Two men with a massive date ahead of them stood inches apart, face-to-face with one thing in their mind, victory in a head-to-head in February.
Josh Taylor, The Tartan Tornedo, dressed smartly in a grey jacket looked straight ahead at his opponent, with a slightly nervous smile. The slim boxer from Prestonpans was a shade talller, three inches in fact.
Thicker-set Jack Catterall stood motionless in a black sweat shirt and showed no emotion as the cameras clicked in the Royal Scots Club and viewers watched throughout the world on Sky Sports and on social media channels Facebook and Twitter.
The men will meet tomorrow in Oxford Street, London, for the second press briefing of the pre-fight sales promotion.
The message from both corners will be the same. Taylor (pictured) believes he will retain his four belts while Catterall from Chorley in Lancashire is confident they will be in his possession come February 26.
There is likely to be huge interest in this fight which has so much at stake. Catterall can annex four belts in one go after stepping aside to allow Taylor to unify the division.
The 30-year-old Scot is the undisputed junior welterweight champion and victory can move the ambitious fighter to another level, but the Scot refuses to take about the future. His focus is now and that date in February.
Both men are undefeated and something has to give. Taylor has 18 straight victories to his name including 13 inside the distance.
The former Commonwealth Games silver medallist returns to the ring for the first time since unifying the four belts in May with a convincing decision over the previously undefeated WBC and WBO champion, Jose Ramirez in Las Vegas, America.
Catterall, two years younger than Taylor, has won 26 straight fights with 13 knockouts and is a former British and WBO Intercontinental champion.
Southpaw Taylor, the first man in the UK to win the four belts, respects his opponent and publically acknowledged Catterall’s quality at the press briefing but he added; “From today, he is my enemy.”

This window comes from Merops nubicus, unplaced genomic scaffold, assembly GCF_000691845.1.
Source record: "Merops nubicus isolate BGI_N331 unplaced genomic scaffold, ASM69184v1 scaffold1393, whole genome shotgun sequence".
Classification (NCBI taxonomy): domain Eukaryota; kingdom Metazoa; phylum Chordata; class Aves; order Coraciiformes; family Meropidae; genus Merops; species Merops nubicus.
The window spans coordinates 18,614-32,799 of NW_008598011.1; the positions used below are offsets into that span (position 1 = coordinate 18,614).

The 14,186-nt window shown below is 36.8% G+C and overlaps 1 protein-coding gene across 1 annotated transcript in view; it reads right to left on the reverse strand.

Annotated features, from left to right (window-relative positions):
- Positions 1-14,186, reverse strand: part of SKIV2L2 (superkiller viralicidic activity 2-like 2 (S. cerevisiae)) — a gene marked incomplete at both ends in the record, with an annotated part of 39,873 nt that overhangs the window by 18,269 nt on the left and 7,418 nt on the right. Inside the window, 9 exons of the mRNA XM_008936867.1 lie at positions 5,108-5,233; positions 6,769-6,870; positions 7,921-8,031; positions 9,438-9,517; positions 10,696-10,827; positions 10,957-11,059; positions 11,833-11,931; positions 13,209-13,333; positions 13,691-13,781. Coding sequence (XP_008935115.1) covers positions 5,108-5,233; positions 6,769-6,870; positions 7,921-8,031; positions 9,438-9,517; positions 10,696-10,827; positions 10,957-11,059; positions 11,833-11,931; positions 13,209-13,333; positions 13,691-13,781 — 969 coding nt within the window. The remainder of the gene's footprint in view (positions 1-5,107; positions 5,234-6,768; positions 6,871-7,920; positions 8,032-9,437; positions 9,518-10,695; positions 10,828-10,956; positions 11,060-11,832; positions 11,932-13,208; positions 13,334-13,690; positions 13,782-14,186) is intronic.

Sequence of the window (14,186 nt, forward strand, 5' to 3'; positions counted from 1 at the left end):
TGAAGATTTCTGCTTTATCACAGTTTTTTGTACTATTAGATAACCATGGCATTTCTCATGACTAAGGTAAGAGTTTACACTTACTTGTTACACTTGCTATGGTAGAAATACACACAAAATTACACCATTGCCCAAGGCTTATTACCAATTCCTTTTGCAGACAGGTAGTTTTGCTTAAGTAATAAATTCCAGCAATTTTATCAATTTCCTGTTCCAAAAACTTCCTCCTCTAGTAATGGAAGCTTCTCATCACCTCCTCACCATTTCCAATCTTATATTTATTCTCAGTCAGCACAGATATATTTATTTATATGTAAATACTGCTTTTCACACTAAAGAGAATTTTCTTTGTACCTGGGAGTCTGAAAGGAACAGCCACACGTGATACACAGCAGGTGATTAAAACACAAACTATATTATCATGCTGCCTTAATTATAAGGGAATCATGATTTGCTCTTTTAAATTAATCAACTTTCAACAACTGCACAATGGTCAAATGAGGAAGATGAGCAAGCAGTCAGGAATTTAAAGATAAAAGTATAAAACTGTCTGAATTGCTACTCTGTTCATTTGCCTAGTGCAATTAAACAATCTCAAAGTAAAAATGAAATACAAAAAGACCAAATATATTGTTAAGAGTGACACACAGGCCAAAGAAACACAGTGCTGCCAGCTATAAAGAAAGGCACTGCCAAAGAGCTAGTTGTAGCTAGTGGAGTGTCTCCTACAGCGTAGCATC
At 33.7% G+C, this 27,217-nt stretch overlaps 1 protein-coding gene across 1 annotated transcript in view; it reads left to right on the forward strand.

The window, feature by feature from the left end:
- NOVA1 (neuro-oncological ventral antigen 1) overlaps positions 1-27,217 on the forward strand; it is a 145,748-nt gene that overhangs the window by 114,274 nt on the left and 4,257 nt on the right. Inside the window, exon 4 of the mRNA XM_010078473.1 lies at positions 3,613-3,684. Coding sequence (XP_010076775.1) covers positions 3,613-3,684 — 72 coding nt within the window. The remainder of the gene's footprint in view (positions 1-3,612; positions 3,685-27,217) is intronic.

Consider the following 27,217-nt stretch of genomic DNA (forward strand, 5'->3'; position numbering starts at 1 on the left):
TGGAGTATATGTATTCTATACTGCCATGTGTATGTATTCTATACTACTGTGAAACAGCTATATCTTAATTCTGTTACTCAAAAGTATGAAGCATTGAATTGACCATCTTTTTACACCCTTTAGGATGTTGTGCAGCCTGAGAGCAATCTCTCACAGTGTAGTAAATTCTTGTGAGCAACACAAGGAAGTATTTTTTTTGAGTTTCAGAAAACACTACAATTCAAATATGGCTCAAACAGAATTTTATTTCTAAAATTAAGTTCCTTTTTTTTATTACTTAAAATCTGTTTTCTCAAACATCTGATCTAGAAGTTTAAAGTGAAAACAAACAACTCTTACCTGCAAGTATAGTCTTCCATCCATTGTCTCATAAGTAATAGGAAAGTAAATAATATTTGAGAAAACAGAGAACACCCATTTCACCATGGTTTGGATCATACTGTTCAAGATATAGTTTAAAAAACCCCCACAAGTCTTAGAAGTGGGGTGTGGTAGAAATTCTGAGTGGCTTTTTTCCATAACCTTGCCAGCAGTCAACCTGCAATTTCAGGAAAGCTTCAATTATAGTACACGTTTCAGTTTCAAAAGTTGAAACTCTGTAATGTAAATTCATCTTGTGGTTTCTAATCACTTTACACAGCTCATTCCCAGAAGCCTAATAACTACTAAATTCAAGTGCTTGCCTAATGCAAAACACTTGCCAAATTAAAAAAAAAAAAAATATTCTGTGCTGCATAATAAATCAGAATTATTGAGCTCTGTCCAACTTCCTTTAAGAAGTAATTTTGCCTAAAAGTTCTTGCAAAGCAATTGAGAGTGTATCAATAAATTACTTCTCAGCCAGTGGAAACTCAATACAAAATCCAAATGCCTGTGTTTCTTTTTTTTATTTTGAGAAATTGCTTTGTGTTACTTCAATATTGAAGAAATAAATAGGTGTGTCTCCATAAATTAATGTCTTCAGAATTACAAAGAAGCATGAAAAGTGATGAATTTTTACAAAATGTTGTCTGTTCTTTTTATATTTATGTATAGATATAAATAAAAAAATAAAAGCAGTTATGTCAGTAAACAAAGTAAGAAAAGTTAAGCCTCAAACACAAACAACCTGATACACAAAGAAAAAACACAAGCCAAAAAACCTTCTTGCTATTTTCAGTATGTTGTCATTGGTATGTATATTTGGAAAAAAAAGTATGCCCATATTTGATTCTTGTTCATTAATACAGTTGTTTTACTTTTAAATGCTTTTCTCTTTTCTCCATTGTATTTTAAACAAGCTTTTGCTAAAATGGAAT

Catterall, who was ringside for the Ramirez fight, admitted to doing his homework with his team on Taylor but he declined to go into details.
Taylor countered: “It was a lifetime achievement (to win the four belts) and my whole career, since I was 16 years old, was to become world champion.
“To believe I would become undisputed champion was a realistic goal, probably not. I always thought it was the superstars of the sport and I have surpassed my dreams of becoming the UK’s first undisputed champion in the four-belt era. It is a massive moment and achievement and I am very proud of myself.”
He added: “I am excited to be back in Scotland. It is the first time at home since I won the title in May 2019 (beating Ivan Baranchyk), just over two years.
“My last two fights have been won in front of no crowd and one in front of a very limited crowd and no UK fans. That was a big disappointment but, at the same time, it was more special for us as we felt it was me and my team against the whole world. It was a sweet victory.”
Taylor said he was excited to be boxing in the Hydro and said it was a cauldron on a big fight night. His opponent said he will be brining fans north for the big occasion.
The date: Saturday, February 26 at the SSE Hydro and live on Sky Sports (UK) and ESPN+ (US).